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Ask HN: How to indefinitely prevent your startup from selling user data?

Currently working on a side-project that aims to be a competitor to Facebook Events for personal celebrations [0]. We’d like to claim that we’ll never sell personally identifiable information to third parties, but are at a loss how to (contractually) enforce this claim so our users can trust their data is safe.

Is there some way to strictly forbid this today as well as in the future? Ideally, if Facebook buys the entire company they still wouldn’t be able to sell your data.

[0] wherat.com its goal is to simplify throwing a birthday party to such a degree, that you'll never consider skipping organizing one again.

6 pointswherat posted 4 months ago11 Comments
dyeje said 4 months ago:

It seems the simplest solution would be to never collect the data in the first place. Can't sell what you don't have.

wherat said 4 months ago:

Although interesting in theory, certain data is necessary for some of the features we have in mind.

Example: allergy/diet profile of guests to suggest snacks that hosts should buy that fit their dietary profiles.

segmondy said 4 months ago:

I'm working on solving this problem. May I ping you when I enter beta? Is anyone interested in this?

twunde said 4 months ago:

Put it into the contract/TOS, Company will not sell data, user data is owned by the user and licensed for use by Company, with the condition that Company cannot sell data to third parties. To make it even more explicit you could add a checkbox to the registration that user does NOT grant consent to user data being sold to 3rd parties.

wherat said 4 months ago:

It's very easy to alter contracts and TOS, though.

Even Google had a clause in their original TOS that they wouldn't do anything with user-level data: https://www.nytimes.com/interactive/2019/07/10/opinion/googl...

Something stronger is necessary imo.

troydavis said 4 months ago:

A clickwrap contract is generally considered legally binding. If your ToS is written such that the terms can’t be changed for previously-collected data and that changes of control and asset transfers will also contain this clause, if the company or an acquirer did so, users would sue. If you wanted to give users more litigation power, explicitly state that class actions are permitted.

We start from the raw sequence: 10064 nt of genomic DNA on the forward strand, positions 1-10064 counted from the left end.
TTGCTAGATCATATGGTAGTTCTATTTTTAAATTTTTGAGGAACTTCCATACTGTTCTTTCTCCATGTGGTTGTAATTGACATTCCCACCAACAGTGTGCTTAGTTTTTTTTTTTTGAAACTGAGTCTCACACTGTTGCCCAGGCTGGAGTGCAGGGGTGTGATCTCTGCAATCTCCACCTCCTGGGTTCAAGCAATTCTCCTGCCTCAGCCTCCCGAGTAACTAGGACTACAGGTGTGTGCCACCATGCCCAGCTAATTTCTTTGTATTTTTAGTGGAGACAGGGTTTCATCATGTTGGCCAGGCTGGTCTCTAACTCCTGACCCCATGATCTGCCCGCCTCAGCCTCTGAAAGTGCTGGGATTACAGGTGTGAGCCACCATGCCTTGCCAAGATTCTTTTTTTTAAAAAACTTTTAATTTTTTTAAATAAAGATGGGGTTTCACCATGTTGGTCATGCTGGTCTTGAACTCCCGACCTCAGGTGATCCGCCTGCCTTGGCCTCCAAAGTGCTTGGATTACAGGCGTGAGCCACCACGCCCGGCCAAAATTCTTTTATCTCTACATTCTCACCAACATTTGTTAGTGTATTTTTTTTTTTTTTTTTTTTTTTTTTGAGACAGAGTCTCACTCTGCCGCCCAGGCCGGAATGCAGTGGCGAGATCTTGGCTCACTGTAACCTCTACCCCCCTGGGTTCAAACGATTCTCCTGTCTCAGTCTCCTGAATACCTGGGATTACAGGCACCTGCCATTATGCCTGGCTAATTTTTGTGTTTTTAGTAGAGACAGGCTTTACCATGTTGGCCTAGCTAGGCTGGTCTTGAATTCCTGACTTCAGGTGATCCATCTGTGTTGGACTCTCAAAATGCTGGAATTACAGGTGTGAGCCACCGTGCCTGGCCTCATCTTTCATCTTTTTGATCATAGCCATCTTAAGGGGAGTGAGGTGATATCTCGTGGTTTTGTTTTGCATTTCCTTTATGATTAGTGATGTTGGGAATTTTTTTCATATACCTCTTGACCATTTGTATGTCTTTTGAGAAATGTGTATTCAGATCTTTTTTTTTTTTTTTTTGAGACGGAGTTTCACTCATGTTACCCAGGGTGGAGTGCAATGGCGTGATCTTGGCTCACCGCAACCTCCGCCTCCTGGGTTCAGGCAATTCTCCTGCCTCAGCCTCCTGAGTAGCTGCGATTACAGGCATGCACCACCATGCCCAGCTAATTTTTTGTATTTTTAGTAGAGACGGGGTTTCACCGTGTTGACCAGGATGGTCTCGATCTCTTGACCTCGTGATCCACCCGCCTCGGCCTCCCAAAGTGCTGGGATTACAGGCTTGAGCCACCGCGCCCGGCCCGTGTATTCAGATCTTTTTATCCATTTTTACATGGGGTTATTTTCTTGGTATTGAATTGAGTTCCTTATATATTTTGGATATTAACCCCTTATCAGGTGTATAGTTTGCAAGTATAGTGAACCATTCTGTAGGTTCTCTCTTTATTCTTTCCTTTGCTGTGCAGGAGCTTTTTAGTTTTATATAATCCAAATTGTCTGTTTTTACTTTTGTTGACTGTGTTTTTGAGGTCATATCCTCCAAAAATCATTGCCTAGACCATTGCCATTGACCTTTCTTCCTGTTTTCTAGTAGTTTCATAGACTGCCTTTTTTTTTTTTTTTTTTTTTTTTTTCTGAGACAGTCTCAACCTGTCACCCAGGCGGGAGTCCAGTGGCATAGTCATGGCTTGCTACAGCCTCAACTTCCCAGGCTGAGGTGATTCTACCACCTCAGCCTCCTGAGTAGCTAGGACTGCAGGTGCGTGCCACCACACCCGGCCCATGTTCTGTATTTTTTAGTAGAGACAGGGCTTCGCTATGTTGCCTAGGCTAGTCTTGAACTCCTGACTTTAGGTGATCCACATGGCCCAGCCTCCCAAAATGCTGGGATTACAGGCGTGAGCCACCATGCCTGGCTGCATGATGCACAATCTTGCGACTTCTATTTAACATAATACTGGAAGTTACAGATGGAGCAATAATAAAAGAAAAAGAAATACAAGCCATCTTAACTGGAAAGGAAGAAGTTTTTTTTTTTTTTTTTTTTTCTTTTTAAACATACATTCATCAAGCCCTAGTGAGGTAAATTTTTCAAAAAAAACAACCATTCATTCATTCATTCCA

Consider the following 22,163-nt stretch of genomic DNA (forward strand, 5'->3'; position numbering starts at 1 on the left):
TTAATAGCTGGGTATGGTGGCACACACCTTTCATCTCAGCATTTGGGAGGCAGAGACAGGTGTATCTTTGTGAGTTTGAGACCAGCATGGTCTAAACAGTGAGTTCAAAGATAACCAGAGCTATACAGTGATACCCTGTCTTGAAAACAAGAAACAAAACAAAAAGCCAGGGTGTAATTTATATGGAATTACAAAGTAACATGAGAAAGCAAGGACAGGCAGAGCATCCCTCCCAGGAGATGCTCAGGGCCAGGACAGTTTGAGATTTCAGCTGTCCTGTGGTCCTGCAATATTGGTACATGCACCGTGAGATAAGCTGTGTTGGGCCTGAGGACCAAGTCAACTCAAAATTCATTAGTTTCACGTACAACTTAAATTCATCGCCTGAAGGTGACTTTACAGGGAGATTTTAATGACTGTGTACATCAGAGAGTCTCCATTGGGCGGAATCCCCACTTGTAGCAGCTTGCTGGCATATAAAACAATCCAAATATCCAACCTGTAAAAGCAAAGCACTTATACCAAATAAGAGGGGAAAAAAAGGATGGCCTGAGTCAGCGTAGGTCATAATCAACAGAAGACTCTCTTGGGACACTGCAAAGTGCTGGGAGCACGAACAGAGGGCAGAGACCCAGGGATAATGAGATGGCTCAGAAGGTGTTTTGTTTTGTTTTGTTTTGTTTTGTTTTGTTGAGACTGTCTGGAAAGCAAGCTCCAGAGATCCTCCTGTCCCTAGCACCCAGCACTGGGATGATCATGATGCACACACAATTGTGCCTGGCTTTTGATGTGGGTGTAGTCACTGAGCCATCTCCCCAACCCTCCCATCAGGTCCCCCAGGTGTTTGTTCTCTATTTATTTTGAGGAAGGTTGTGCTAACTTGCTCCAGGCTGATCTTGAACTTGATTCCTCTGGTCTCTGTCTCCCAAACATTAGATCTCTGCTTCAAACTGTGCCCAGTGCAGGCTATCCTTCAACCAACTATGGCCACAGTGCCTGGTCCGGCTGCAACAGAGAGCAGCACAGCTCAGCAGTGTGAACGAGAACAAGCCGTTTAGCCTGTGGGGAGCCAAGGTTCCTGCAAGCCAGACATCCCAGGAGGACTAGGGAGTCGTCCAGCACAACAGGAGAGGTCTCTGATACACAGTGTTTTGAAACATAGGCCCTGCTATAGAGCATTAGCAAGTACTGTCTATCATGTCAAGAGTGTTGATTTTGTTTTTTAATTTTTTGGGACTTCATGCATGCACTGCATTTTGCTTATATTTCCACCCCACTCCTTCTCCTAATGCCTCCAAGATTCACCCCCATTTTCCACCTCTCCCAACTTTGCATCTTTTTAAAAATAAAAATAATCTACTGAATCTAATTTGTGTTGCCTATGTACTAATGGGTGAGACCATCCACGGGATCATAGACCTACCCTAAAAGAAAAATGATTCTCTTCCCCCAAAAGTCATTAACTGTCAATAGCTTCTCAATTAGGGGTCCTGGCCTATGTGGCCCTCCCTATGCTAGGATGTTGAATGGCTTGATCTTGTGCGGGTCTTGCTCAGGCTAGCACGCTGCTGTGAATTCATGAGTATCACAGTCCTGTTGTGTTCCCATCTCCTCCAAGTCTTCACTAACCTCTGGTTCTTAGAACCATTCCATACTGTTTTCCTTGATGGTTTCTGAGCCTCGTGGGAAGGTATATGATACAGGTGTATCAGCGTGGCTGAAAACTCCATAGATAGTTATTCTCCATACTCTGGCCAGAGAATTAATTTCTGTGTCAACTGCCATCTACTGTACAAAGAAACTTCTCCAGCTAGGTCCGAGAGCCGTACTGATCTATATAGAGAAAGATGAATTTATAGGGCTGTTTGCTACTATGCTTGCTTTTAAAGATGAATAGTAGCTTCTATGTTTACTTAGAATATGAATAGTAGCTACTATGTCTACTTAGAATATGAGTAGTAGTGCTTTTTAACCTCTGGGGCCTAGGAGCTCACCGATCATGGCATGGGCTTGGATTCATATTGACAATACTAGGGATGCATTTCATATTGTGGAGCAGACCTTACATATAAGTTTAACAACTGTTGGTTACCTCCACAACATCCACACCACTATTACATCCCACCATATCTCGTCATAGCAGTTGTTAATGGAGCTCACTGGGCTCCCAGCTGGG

Now, if an acquirer changed the ToS for data collected after the acquisition, that’s a totally different story, but it wouldn’t be retroactive to data collected under the prior ToS.

Finally, if your concern is that commercial contracts aren’t enforceable, that’s a much tougher problem to solve.

duxup said 4 months ago:

Companies are like people, they have the freedom to change their mind and there is no legal strategy that would cover "indefinitely" as far as I know.

Really the best you can do is write a good ToS, hope people notice when it changes if things go bad.

Beyond that and while you can affect change gather as little data possible... give the users a conspicuous way to manage/delete their data and hope if things go bad that the users notice when that feature disappears.

benologist said 4 months ago:

Let the user download an archive of the event for some period of time, then delete it.

wherat said 4 months ago:

I quite like this idea of making sure the user always maintains control of his data, and can choose to delete it at any time. Will reflect more upon this.

benologist said 4 months ago:

You deleting it prevents your successor from going through years or decades of accumulated data, whereas user options to delete data ensures it will generally accumulate. Once it accumulates you can't do anything to stop the next person from exploiting it. If it accumulates enough it will become the distinguishing value of your product or company.

new_guy said 4 months ago:

Under GDPR that's a legal obligation you'd have to fulfill regardless.